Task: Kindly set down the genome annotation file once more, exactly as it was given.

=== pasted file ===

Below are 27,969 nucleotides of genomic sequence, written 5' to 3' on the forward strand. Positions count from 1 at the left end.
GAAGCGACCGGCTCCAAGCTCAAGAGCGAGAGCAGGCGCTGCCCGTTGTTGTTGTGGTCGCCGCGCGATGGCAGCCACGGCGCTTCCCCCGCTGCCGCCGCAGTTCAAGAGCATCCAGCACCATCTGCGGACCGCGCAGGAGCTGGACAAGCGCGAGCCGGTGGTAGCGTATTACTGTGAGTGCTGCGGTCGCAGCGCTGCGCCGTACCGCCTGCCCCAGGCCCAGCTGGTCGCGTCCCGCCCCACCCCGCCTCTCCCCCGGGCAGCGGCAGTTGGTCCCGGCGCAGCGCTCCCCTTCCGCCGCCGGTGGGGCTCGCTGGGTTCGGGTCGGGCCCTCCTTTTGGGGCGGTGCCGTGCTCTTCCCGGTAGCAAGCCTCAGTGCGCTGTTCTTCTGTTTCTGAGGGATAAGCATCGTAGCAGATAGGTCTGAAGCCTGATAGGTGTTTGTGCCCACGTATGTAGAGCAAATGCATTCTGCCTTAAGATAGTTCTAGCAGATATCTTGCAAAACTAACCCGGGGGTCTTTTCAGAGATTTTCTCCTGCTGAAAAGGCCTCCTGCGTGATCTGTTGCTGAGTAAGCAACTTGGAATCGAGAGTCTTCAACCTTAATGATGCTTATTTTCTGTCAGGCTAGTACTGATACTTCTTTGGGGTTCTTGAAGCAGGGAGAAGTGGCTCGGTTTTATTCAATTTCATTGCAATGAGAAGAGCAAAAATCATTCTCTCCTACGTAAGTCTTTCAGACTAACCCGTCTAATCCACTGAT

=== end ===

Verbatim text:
Below are 27,969 nucleotides of genomic sequence, written 5' to 3' on the forward strand. Positions count from 1 at the left end.
GAAGCGACCGGCTCCAAGCTCAAGAGCGAGAGCAGGCGCTGCCCGTTGTTGTTGTGGTCGCCGCGCGATGGCAGCCACGGCGCTTCCCCCGCTGCCGCCGCAGTTCAAGAGCATCCAGCACCATCTGCGGACCGCGCAGGAGCTGGACAAGCGCGAGCCGGTGGTAGCGTATTACTGTGAGTGCTGCGGTCGCAGCGCTGCGCCGTACCGCCTGCCCCAGGCCCAGCTGGTCGCGTCCCGCCCCACCCCGCCTCTCCCCCGGGCAGCGGCAGTTGGTCCCGGCGCAGCGCTCCCCTTCCGCCGCCGGTGGGGCTCGCTGGGTTCGGGTCGGGCCCTCCTTTTGGGGCGGTGCCGTGCTCTTCCCGGTAGCAAGCCTCAGTGCGCTGTTCTTCTGTTTCTGAGGGATAAGCATCGTAGCAGATAGGTCTGAAGCCTGATAGGTGTTTGTGCCCACGTATGTAGAGCAAATGCATTCTGCCTTAAGATAGTTCTAGCAGATATCTTGCAAAACTAACCCGGGGGTCTTTTCAGAGATTTTCTCCTGCTGAAAAGGCCTCCTGCGTGATCTGTTGCTGAGTAAGCAACTTGGAATCGAGAGTCTTCAACCTTAATGATGCTTATTTTCTGTCAGGCTAGTACTGATACTTCTTTGGGGTTCTTGAAGCAGGGAGAAGTGGCTCGGTTTTATTCAATTTCATTGCAATGAGAAGAGCAAAAATCATTCTCTCCTACGTAAGTCTTTCAGACTAACCCGTCTAATCCACTGAT